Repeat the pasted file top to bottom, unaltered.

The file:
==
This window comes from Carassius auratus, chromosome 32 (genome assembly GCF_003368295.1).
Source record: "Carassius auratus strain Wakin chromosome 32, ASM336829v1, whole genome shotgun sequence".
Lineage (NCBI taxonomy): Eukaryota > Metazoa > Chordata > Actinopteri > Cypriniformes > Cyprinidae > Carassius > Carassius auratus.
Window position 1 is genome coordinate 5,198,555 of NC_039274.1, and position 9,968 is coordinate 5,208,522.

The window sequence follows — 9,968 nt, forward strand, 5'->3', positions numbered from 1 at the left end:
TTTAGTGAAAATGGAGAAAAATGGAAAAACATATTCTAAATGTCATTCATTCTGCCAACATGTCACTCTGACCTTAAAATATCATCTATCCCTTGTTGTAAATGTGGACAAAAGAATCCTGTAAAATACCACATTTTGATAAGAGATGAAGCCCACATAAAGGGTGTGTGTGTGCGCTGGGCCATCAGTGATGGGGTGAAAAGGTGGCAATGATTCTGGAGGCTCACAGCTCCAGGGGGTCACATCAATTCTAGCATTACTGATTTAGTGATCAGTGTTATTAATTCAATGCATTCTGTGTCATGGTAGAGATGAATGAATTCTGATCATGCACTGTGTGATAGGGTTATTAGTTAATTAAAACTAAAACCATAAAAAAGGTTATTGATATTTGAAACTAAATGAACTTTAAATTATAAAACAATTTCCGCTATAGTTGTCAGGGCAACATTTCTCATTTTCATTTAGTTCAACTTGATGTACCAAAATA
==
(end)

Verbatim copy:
This window comes from Carassius auratus, chromosome 32 (genome assembly GCF_003368295.1).
Source record: "Carassius auratus strain Wakin chromosome 32, ASM336829v1, whole genome shotgun sequence".
Lineage (NCBI taxonomy): Eukaryota > Metazoa > Chordata > Actinopteri > Cypriniformes > Cyprinidae > Carassius > Carassius auratus.
Window position 1 is genome coordinate 5,198,555 of NC_039274.1, and position 9,968 is coordinate 5,208,522.

The window sequence follows — 9,968 nt, forward strand, 5'->3', positions numbered from 1 at the left end:
TTTAGTGAAAATGGAGAAAAATGGAAAAACATATTCTAAATGTCATTCATTCTGCCAACATGTCACTCTGACCTTAAAATATCATCTATCCCTTGTTGTAAATGTGGACAAAAGAATCCTGTAAAATACCACATTTTGATAAGAGATGAAGCCCACATAAAGGGTGTGTGTGTGCGCTGGGCCATCAGTGATGGGGTGAAAAGGTGGCAATGATTCTGGAGGCTCACAGCTCCAGGGGGTCACATCAATTCTAGCATTACTGATTTAGTGATCAGTGTTATTAATTCAATGCATTCTGTGTCATGGTAGAGATGAATGAATTCTGATCATGCACTGTGTGATAGGGTTATTAGTTAATTAAAACTAAAACCATAAAAAAGGTTATTGATATTTGAAACTAAATGAACTTTAAATTATAAAACAATTTCCGCTATAGTTGTCAGGGCAACATTTCTCATTTTCATTTAGTTCAACTTGATGTACCAAAATA